Our talented literary critics share their top choices of the year.
The Calculating Stars, the first book in the Lady Astronaut series by Mary Robinette Kowal, won a well-deserved Hugo award last summer. This series ticks off every box for me – a strong female protagonist, the space program, alternate history, and just enough of humanity’s shadow side to create nail-biting, believable conflict. I loved The Calculating Stars so much I chose it as my own book club selection, and my widely-read, discerning pals raved about it. Most went on to read the sequel, The Fated Sky. From my book club to yours, I enthusiastically recommend it!
Wanderers by Chuck Wendig is an epic, apocalyptic tome reminiscent of The Stand. This one’s a commitment at almost 800 pages, but well-worth your time. A young woman awakens to find her sister afflicted with a strange illness. It appears she’s sleepwalking, and soon others join the group as they traipse through middle America. The CDC races to find answers to the sleepwalking phenomenon, as well as a new fungal outbreak that’s devastating the population. While the country teeters on the edge of anarchy, an extremist militia threatens both the sleepwalkers and the family and friends who keep watch over them. Timely and chilling, this one will stick with you long after the last word.
My indie pick this year is Brainstorm by our very own Amy Wilhelm. Missing orphans with extraordinary I. Q.’s, and a research think-tank with something terrible to hide provide the backdrop for this fast-paced thriller. The tight writing, strong voice, and provocative story make this a compelling debut. It’s a David Baldacci-Robin Cook mash-up that will keep you turning the page until the stunning conclusion.
From the internationally bestselling author of The Life-Changing Magic of Not Giving a Fuck, Get Your Shit Together, and You Do You, a new No Fucks Given Guide to help you tame your anxiety and take control of your life. Right now I am really into “anti-guru” Sarah Knight’s Calm the Fuck Down. I plan on checking out the others too!
Every once in a while you read a book that grabs your soul and doesn’t let go. The Red Rising series by Pierce Brown pulled me into its dystopic universe from the first line. The hero of the series Darrow – a Red Helldiver from the Lycos clan on Mars – is half warrior-god and half self-doubting, overly emotional human. As he attempts to rescue his enslaved people from the Golds who rule The Society, your heart rises and falls in perfect tandem with his victories and defeats. Never have I been so emotionally tied to a book. I can’t count the moments I cried and cheered throughout. At times it is emotionally exhausting, but absolutely completely worth it!
The series is extraordinarily well written and is perfect for both science fiction fans and avid readers who appreciate a good world-encompassing saga. If you’re buying for a Pierce Brown fan, pick up his newest Dark Age. For a newbie, start with Red Rising and warn your recipient to get ready to devote all of their spare time to this gripping story.
On the Come Up by Angie Thomas is awesome, which is unsurprising given the success of her debut novel, The Hate You Give. It’s about a sixteen-year-old girl named Bri from an unnamed mid-sized city who dreams of being a rapper. She’s bused to a school for the arts, but she’s unnoticed there until she makes hay at a rap battle. After she’s physically assaulted by the security guards at her school, the community rallies around her and a rap song she wrote about the incident. Soon she’s locally famous, which is what she wants, but part of her fame is due to unfair assumptions about who she is. Can Bri achieve her dream by staying true to who she is? Or will she need to take on a persona to get her come up? Once again, Thomas’ quick, contemporary prose and pacing make for a great read.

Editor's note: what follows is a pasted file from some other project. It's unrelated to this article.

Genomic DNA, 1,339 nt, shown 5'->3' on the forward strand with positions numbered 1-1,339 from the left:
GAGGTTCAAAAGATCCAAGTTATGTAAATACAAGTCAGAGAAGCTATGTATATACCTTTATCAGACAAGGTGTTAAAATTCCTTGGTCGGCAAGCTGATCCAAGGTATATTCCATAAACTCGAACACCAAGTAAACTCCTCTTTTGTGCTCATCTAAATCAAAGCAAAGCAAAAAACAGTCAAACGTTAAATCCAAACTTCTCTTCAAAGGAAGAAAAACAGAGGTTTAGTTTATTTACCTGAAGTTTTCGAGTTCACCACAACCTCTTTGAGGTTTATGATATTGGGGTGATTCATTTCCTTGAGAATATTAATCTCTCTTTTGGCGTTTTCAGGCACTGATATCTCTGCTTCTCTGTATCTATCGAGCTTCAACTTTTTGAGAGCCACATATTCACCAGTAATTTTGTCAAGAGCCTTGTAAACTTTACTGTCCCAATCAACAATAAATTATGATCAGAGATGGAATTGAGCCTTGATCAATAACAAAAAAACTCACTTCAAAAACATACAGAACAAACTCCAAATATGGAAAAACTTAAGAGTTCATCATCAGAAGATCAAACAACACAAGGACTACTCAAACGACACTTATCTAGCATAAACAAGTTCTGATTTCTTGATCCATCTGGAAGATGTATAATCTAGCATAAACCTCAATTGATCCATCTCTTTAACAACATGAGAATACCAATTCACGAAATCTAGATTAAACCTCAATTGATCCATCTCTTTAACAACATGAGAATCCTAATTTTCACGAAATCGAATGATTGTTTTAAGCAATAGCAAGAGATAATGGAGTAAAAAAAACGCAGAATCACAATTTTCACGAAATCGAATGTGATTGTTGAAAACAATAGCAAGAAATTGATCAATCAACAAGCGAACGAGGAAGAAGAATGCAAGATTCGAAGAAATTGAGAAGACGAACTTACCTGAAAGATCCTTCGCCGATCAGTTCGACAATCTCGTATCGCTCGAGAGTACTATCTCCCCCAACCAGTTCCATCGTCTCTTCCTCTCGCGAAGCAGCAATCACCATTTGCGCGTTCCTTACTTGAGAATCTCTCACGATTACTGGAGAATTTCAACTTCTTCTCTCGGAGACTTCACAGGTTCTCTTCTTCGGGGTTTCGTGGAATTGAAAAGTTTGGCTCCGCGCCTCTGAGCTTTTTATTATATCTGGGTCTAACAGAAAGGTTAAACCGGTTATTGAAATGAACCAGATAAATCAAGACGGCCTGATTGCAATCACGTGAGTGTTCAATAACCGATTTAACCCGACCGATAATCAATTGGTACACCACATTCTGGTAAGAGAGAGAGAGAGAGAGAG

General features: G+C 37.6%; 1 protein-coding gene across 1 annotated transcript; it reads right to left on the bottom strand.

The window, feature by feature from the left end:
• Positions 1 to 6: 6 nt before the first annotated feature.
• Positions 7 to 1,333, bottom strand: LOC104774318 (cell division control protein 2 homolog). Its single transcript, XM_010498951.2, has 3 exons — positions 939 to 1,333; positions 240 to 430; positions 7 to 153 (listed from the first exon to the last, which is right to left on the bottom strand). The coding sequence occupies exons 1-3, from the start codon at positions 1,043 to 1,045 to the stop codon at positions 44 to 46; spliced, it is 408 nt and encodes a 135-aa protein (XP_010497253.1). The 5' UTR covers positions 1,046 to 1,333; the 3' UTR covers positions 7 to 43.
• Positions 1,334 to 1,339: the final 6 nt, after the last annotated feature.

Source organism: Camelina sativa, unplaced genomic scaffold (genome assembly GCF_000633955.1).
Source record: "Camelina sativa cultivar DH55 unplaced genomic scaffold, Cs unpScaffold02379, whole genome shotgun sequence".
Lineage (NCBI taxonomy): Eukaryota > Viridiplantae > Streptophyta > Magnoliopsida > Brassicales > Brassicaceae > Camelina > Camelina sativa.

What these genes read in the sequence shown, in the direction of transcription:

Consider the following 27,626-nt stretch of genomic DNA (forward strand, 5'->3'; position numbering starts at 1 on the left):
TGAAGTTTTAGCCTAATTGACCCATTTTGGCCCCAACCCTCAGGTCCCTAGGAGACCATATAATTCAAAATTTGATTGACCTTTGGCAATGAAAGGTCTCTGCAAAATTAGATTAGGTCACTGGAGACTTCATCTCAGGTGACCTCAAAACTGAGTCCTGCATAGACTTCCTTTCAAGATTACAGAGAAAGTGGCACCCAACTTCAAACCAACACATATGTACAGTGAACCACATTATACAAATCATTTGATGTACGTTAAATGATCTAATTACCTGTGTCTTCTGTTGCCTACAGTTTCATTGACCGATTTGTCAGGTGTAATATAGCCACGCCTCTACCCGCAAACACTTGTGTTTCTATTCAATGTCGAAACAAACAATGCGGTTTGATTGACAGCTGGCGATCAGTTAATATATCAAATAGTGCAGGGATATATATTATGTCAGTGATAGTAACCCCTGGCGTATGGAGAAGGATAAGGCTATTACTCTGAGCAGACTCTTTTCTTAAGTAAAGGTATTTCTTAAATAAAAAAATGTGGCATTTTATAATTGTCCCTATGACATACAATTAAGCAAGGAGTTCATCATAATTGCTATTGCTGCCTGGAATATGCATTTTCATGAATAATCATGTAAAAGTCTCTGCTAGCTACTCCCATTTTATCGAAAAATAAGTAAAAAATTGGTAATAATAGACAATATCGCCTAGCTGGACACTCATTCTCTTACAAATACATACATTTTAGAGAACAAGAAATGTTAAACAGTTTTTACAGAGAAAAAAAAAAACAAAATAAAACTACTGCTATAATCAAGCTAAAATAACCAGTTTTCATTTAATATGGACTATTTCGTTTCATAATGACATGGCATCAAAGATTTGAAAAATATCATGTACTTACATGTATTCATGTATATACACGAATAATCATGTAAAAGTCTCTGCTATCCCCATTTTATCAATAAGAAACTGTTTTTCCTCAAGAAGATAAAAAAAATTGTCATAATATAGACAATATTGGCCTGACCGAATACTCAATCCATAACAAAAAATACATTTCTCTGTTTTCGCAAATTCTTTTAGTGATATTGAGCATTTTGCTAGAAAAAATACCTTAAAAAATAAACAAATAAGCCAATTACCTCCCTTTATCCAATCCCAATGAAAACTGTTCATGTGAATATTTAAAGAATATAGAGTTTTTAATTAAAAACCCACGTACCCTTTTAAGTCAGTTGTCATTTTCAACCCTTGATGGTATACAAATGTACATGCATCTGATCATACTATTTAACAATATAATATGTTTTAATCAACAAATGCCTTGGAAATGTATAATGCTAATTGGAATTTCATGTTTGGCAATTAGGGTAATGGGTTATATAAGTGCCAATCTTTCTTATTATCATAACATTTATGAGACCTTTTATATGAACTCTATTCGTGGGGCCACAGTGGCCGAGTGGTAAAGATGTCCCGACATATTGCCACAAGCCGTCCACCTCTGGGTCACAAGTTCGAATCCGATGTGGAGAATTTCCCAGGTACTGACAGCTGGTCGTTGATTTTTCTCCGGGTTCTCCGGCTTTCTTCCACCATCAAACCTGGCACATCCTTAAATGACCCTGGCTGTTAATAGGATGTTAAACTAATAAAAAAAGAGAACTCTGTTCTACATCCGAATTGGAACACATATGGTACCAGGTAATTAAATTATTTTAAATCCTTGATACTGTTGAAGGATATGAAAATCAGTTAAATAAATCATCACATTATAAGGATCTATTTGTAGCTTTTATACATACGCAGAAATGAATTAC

The Gifted School by Bruce Holsinger is my other recommendation for 2019. We turned it into our book club at my son’s school, and it should be an interesting meeting based on how juicy this novel is. When a public magnet school is set to open in an affluent area of Colorado, four longtime mom friends turn into their worse selves as they scheme, connive, and cheat to get their children into the coveted classes. This is an interesting look at the low-key competition among friends, the complications of adult friendships, and the upper middle class desperation to give one’s offspring an advantage. It’s a highly entertaining peek into a segment of modern American life.
The Unrepentant, by E.A. Aymar, is a gripping fiction novel about one woman’s struggle to escape the world of sex trafficking, and what happens when she decides to fight back. Told in a fast-paced narrative, The Unrepentant has two main protagonists. The story begins when military veteran Mace happens upon Charlotte’s attempted execution at the hands of her captors. Mace thwarts it, only to find himself taking care of Charlotte while running from a host of murderous thugs. Charlotte, understandably, is initially mistrustful of Mace, and the bond of friendship that slowly forms between them is one of the best parts of this story. You can read my full review here.
Kulti is a standout romance novel written by Mariana Zapata. If you’re looking for an intelligent contemporary romance about more than just steamy moments, look no further. Set against the backdrop of women’s professional soccer in Texas, this novel details the relationship that develops between forward Salome and coach Kulti, whom Salome revered as a world-renowned professional player. The emotional and intellectual development of the relationship includes plenty of sarcastic banter and teasing, and the protagonists discover that they have more in common than they originally thought, making this an absolutely perfect romance novel.